Kersten Makes Star Tribune’s List of Most-Read Writers for 5th Straight Year
It’s become a holiday tradition of sorts for the Star Tribune to highlight its most widely read and, arguably most influential, opinion pieces published in the paper each year. From what I can tell the paper began tallying the list in 2015, prominently posting the most popular op-eds and authors in the spot usually reserved for the day’s editorial.
In those five years, only one author, outside the Star Tribune editorial board, has been a fixture with at least one column included among the most-read rankings every year–American Experiment Senior Policy Fellow Katherine Kersten. In the process she’s specialized in fearlessly tackling contentious issues deemed too intimidating for many to discuss, much less write about, due to the forces of political correctness, yet absolutely essential for us as a society to understand and address.
Typically in 2019, Katherine Kersten’s byline appeared on two of the Strib’s most disseminated posts. Kersten’s piece on the treatment of children with gender-identity issues placed sixth on the paper’s most-read list for good reason given the one-sided view of the issue often presented in the media and by school and state officials.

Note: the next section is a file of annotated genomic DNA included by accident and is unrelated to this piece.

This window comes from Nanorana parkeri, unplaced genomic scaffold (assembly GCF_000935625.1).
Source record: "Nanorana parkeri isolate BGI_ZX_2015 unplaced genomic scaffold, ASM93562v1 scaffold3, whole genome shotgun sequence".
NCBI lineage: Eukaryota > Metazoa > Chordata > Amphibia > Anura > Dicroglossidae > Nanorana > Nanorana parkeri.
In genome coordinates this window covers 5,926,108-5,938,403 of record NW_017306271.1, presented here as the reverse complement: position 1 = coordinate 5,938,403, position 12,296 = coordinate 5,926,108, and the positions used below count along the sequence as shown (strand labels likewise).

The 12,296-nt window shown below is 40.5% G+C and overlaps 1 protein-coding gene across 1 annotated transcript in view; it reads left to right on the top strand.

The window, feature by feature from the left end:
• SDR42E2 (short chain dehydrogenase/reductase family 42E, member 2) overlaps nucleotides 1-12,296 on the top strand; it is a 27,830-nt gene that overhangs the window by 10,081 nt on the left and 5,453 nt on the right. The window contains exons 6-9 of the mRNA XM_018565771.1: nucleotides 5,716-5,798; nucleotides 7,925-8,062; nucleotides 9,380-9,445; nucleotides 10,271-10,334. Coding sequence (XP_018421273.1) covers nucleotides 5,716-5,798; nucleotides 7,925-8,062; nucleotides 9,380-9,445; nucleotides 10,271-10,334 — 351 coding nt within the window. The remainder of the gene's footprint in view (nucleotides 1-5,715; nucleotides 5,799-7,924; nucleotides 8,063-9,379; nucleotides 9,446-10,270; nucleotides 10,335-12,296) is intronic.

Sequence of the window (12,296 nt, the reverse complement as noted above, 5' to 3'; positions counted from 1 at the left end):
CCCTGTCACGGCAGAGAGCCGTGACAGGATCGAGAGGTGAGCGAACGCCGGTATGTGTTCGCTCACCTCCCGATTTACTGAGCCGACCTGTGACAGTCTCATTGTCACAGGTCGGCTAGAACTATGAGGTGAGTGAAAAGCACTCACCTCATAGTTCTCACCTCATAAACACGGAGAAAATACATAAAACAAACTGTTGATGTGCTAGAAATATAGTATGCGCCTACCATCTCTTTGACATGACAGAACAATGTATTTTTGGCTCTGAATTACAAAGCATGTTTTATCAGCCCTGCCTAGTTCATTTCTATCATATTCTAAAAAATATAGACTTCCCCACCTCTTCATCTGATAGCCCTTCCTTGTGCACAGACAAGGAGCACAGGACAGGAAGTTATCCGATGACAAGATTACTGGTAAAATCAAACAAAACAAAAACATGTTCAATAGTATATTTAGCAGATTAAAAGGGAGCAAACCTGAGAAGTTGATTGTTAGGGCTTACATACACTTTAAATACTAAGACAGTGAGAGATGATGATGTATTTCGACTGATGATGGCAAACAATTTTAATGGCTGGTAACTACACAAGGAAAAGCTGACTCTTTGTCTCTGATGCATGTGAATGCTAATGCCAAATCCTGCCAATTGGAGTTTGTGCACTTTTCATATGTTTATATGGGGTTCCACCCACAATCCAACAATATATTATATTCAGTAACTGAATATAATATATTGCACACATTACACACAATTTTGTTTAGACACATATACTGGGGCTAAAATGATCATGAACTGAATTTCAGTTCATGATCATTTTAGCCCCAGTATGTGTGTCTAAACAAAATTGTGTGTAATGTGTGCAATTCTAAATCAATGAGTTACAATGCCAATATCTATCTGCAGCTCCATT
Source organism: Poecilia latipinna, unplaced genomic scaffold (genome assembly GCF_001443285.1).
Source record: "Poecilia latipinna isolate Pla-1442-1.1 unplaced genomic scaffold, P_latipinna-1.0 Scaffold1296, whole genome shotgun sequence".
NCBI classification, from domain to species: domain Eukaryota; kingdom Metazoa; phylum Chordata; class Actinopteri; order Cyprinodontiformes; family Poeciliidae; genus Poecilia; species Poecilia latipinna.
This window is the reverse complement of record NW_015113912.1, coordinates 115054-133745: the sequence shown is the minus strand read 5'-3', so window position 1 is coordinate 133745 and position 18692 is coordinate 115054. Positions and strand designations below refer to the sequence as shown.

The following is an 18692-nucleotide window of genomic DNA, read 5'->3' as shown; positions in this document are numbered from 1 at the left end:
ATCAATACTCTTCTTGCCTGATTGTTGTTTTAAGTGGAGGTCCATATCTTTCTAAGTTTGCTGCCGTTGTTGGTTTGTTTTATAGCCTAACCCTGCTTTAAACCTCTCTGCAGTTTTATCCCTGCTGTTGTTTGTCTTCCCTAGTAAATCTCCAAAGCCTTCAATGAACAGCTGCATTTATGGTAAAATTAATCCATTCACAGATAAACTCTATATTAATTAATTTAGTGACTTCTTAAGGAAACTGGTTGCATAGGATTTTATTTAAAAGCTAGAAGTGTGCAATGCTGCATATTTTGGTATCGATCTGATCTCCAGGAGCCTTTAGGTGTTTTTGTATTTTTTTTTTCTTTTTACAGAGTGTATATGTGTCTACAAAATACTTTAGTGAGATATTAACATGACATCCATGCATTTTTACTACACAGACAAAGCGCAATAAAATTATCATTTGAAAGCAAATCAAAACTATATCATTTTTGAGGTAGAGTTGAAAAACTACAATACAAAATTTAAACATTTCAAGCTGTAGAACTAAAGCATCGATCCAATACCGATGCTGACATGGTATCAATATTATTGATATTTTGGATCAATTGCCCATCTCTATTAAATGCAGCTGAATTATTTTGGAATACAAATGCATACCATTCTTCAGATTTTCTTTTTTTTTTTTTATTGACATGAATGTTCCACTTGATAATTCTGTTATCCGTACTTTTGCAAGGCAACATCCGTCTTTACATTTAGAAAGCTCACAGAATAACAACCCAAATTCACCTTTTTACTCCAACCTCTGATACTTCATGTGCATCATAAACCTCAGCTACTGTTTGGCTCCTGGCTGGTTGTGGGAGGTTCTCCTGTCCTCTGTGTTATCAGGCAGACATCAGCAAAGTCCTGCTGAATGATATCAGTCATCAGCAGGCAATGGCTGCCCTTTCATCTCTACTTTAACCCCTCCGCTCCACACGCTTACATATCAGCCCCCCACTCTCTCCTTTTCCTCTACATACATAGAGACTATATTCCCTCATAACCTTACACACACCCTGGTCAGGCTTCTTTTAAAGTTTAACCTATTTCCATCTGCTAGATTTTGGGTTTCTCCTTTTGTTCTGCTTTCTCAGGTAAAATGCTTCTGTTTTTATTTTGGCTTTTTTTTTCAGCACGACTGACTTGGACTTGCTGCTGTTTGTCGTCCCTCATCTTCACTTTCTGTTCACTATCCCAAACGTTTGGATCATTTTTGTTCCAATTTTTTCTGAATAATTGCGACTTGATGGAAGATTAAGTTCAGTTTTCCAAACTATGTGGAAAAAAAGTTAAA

In April 2019 the Twin Cities’ flagship facility for pediatric care, Children’s Minnesota, launched a clinic for transgender and “gender diverse” young people. Ironically, within days of that opening, the Times of London reported that five clinicians at the Tavistock Centre’s Gender Identity Development Service — England’s only National Health Service pediatric gender-identity clinic — had resigned “as a matter of conscience.”
Kersten’s second piece, the 11th most read Star Tribune op-ed of 2019, alerted Minnesotans to a comprehensive attempt by the New York Times to reframe American history in a project being distributed in the media and schools.
The Times’ project is the latest chapter in the American left’s ongoing campaign to rewrite history. This movement approaches history, in all its messy complexity, not as a search for truth but as a vehicle for advancing a political agenda.
The 1619 Project aims to recast Americans’ concept of their nation as one founded on freedom, equality and opportunity into one irremediably corrupted by slavery, inequality and racism. Using distortions, half-truths and outright falsehoods, the Times promotes a narrative that our founding ideals, allegedly false from the beginning, remain so, by extension, today.
It took two columnists in the following Sunday edition of the Star Tribune to respond to Kersten’s column on the 1619 Project. Tellingly, neither of the authors joined Katherine on the list of the most-read opinion pieces of the year.